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The western honey bee (Apis mellifera) that has a sting for use in defense is common in Western Europe. Stingless bees, on the other hand, are mainly at home in the tropics and subtropics. They are a very social group and live in colonies. They construct hives where they store honey for their colony. While the western honey bee reacts to the presence of caffeine in nectar and pollen and becomes more active in terms of foraging the corresponding food source, it would seem that stingless bees find caffeine to be less appealing. "We looked at stingless bees in Brazil but found there was no effect when we offered them caffeinated feeds," said Dr. Christoph Grüter of Johannes Gutenberg University Mainz (JGU). "In the context of our study, the behavior of the insects was not influenced by the presence of caffeine." Some plants add caffeine or other secondary metabolites to their nectar with the aim of manipulating the activity of pollinators. The western or European honey bee and the bumblebee are indeed susceptible to this form of deception. They increase their foraging of the resource in question, thus benefiting the plant through enhanced pollination but, at the same time, the food materials the insects collect can be of poor quality, resulting in potential harm to themselves and their colony.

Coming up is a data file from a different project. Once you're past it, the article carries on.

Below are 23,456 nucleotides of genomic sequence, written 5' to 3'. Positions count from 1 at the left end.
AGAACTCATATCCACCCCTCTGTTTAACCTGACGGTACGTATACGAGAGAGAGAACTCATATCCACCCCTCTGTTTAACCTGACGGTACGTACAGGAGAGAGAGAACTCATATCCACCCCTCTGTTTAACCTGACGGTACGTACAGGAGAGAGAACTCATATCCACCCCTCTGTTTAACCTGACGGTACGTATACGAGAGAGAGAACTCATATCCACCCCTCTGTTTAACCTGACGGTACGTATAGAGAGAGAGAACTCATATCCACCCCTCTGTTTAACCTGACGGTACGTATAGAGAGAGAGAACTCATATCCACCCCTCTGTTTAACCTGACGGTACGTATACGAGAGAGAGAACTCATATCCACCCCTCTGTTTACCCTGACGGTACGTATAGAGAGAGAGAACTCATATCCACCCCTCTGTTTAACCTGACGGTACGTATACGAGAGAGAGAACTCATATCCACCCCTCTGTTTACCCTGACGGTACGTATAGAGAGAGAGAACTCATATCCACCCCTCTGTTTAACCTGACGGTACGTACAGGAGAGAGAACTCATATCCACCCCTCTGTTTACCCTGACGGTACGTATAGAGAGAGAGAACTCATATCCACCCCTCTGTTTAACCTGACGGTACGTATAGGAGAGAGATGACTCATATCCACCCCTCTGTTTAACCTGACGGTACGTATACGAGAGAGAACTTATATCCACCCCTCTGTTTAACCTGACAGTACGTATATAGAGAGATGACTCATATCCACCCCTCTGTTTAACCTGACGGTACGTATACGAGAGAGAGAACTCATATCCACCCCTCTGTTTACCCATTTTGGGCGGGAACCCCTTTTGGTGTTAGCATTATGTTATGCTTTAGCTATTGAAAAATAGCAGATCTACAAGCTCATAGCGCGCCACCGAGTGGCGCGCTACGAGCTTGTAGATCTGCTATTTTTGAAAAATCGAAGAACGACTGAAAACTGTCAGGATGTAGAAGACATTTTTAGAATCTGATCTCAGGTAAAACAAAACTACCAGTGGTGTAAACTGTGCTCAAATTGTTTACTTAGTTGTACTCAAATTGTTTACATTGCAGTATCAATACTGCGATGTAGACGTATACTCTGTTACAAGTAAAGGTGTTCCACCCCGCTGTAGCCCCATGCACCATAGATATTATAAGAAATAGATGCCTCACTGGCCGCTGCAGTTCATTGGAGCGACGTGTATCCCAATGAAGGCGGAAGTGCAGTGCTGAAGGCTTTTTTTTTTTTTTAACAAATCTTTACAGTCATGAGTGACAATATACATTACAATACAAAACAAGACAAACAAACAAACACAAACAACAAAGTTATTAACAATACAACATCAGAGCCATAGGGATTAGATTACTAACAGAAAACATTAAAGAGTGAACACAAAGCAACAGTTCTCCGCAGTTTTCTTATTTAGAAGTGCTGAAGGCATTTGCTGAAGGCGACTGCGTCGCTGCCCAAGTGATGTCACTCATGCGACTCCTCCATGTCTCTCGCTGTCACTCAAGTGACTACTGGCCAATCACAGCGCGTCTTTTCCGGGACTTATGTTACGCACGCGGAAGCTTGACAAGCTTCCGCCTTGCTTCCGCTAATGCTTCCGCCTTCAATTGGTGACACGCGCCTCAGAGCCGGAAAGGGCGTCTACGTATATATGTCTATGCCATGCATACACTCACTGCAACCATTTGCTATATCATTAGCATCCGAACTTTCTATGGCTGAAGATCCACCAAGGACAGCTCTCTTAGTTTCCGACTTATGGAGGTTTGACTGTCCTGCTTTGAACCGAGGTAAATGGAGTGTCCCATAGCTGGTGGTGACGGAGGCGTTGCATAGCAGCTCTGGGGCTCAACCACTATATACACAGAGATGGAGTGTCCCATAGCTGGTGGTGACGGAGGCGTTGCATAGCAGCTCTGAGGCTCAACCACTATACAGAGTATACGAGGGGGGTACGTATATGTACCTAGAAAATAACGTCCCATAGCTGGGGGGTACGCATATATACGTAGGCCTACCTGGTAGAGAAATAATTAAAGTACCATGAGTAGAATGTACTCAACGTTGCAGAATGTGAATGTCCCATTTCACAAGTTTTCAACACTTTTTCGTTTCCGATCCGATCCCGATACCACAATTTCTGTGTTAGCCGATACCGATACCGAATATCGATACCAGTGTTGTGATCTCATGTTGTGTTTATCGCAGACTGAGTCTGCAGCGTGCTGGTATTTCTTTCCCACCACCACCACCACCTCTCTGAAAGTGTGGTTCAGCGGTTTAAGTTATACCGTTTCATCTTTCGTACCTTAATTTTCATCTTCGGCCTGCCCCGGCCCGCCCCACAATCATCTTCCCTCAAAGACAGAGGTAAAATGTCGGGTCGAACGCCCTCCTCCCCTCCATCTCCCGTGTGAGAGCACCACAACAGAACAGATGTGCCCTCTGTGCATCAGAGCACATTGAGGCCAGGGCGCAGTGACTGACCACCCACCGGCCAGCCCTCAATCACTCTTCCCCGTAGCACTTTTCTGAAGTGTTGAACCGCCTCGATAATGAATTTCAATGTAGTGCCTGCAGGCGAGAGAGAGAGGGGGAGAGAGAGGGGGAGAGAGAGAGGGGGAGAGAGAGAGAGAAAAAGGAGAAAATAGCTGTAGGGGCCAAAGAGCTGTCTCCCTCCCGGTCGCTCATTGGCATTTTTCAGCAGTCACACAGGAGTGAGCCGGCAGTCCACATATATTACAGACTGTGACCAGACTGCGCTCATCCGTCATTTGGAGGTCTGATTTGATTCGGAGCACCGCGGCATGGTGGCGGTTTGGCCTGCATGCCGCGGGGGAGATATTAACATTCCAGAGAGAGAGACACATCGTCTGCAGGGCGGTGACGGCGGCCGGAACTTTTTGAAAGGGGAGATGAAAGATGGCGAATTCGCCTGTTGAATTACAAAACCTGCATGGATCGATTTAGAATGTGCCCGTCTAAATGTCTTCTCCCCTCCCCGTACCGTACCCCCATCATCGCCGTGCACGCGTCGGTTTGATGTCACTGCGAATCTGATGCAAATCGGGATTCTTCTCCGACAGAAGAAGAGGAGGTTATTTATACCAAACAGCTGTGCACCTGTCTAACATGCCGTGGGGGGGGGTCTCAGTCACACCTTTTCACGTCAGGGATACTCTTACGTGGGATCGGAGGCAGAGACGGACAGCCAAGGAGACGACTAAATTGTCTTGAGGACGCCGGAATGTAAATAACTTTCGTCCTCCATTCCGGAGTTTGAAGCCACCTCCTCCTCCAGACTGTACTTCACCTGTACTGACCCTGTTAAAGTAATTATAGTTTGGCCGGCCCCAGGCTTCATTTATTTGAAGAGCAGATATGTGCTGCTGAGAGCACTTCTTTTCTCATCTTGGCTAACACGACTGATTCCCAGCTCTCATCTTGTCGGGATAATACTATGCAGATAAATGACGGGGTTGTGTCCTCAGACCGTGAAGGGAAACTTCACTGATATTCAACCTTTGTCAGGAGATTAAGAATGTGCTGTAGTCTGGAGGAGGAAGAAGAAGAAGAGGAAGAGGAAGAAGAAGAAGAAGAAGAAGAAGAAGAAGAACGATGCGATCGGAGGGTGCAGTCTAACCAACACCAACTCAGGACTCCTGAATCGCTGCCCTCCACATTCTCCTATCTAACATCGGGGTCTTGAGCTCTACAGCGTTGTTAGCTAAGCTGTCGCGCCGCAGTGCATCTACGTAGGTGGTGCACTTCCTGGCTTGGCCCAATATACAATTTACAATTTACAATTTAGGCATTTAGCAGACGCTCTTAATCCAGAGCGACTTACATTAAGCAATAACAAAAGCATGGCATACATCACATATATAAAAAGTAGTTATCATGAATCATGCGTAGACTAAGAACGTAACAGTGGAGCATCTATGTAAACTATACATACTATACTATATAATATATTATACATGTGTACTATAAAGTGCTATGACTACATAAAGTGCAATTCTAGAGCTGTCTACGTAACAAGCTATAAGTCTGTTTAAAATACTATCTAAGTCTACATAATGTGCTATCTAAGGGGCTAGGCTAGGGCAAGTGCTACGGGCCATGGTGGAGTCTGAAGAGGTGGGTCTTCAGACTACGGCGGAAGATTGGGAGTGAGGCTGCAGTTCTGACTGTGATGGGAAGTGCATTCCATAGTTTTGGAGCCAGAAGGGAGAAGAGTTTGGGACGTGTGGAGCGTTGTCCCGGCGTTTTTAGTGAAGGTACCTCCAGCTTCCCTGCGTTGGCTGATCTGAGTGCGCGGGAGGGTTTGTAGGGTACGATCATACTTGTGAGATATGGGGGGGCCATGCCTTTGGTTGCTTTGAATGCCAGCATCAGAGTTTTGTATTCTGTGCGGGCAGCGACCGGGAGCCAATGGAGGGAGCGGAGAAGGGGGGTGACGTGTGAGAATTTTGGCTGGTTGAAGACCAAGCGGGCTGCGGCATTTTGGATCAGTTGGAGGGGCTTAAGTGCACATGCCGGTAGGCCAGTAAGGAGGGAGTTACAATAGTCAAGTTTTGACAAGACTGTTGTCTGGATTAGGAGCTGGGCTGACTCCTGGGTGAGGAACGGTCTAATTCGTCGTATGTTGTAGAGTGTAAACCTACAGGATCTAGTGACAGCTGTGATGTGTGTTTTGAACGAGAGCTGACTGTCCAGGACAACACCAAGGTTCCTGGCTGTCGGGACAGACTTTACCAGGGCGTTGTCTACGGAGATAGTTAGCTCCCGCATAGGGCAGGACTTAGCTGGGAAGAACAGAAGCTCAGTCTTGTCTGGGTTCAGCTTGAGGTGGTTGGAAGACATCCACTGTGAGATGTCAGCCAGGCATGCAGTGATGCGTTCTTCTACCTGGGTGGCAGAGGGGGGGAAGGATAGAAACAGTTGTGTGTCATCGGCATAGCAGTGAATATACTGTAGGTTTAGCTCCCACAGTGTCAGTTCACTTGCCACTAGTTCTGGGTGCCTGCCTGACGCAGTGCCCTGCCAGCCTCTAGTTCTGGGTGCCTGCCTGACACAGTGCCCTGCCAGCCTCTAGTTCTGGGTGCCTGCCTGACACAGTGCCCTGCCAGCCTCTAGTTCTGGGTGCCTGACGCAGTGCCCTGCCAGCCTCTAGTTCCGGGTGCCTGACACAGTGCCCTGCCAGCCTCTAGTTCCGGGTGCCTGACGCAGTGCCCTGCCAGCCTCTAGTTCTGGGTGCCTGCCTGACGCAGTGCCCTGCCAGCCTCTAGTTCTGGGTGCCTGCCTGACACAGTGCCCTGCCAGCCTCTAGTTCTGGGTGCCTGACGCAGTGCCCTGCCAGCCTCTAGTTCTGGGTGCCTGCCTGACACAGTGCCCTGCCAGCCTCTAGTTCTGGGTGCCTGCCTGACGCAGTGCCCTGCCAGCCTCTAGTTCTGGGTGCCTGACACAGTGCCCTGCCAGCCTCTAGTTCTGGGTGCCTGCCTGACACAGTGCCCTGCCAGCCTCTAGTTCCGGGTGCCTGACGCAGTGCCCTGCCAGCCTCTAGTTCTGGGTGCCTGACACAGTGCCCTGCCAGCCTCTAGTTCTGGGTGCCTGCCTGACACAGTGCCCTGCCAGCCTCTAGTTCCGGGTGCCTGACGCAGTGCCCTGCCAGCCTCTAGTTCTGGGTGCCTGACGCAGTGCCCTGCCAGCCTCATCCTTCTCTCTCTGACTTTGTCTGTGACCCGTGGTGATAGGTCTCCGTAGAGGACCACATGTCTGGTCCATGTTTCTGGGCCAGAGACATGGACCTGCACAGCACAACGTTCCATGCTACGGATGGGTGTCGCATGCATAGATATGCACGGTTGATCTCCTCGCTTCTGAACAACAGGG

Caffeine is a compound present in various plant species, including coffee, tea, and citrus fruits. It is known to stimulate the central nervous system—in humans as well as in honey bees. When honey bees encounter caffeine, their motivation to increase their collecting behavior is reinforced. As a result, they take up more nectar, their learning capacity is improved, they tend to visit blooms that offer caffeine more frequently, and increasingly direct other bees to the food source in question. Over the long...
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